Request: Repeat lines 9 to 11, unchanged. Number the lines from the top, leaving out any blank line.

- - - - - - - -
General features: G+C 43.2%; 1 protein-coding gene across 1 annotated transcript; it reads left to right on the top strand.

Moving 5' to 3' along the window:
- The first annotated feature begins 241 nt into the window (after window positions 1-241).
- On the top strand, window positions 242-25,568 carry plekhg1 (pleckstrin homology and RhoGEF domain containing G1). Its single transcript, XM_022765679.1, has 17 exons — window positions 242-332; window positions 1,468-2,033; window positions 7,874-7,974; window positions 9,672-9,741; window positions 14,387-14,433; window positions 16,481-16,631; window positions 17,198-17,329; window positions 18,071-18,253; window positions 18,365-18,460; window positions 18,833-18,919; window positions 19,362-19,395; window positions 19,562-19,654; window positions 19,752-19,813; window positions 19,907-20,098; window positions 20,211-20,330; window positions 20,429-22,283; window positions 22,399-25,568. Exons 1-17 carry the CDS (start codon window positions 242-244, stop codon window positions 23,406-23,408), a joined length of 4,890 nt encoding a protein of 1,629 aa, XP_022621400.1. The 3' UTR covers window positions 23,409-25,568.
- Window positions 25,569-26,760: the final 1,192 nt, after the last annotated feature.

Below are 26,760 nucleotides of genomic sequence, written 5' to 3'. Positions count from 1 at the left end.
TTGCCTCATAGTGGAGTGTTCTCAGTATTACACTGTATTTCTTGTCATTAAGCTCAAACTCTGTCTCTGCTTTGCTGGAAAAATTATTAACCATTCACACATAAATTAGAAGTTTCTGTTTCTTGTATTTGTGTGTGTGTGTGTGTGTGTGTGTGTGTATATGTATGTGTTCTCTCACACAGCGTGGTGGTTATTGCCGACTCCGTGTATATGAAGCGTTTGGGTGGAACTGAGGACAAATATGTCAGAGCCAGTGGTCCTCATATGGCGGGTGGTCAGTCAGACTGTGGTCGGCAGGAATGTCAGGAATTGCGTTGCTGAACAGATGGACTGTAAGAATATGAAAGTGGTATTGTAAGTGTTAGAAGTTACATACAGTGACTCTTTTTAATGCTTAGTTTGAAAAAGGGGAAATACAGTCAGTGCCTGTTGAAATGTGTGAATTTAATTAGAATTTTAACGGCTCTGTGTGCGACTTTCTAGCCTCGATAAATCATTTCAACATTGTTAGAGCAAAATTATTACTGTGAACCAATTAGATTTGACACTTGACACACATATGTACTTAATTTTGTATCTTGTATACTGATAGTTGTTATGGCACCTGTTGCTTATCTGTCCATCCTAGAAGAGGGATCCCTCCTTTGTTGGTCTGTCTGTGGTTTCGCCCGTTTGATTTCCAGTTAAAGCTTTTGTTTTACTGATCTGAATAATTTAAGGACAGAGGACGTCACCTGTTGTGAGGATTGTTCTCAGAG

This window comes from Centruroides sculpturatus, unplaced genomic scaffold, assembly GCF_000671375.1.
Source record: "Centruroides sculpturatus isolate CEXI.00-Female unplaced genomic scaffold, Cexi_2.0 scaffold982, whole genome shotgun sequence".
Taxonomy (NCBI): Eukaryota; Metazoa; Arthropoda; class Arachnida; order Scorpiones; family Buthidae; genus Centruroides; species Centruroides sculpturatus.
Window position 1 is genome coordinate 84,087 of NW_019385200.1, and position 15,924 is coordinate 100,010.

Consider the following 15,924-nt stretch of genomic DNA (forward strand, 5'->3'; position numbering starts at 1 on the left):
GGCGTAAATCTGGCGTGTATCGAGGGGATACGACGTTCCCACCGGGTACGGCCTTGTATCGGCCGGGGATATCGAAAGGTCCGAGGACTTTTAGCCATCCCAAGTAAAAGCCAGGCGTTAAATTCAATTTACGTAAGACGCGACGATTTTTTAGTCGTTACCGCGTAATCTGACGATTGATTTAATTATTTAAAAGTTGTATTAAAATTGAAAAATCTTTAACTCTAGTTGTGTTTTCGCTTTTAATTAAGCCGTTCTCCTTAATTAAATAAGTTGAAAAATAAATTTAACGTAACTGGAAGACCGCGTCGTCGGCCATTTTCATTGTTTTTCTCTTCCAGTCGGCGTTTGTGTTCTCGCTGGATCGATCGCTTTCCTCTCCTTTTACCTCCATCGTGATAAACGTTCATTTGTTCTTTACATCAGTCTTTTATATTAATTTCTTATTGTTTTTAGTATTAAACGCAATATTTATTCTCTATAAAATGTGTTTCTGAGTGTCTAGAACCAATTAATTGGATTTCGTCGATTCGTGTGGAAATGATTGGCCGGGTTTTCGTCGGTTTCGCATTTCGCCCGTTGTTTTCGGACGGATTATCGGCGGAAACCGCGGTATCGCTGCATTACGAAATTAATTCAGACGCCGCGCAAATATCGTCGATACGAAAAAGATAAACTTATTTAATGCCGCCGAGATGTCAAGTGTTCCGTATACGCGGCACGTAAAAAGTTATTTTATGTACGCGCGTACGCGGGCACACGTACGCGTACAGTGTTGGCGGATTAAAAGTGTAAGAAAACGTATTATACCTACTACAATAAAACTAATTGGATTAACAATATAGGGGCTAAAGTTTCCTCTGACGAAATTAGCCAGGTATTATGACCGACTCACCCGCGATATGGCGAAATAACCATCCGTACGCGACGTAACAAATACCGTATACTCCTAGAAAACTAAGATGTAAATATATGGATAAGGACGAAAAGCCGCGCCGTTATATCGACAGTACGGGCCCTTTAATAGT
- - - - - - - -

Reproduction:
Source record: "Centruroides sculpturatus isolate CEXI.00-Female unplaced genomic scaffold, Cexi_2.0 scaffold982, whole genome shotgun sequence".
Taxonomy (NCBI): Eukaryota; Metazoa; Arthropoda; class Arachnida; order Scorpiones; family Buthidae; genus Centruroides; species Centruroides sculpturatus.
Window position 1 is genome coordinate 84,087 of NW_019385200.1, and position 15,924 is coordinate 100,010.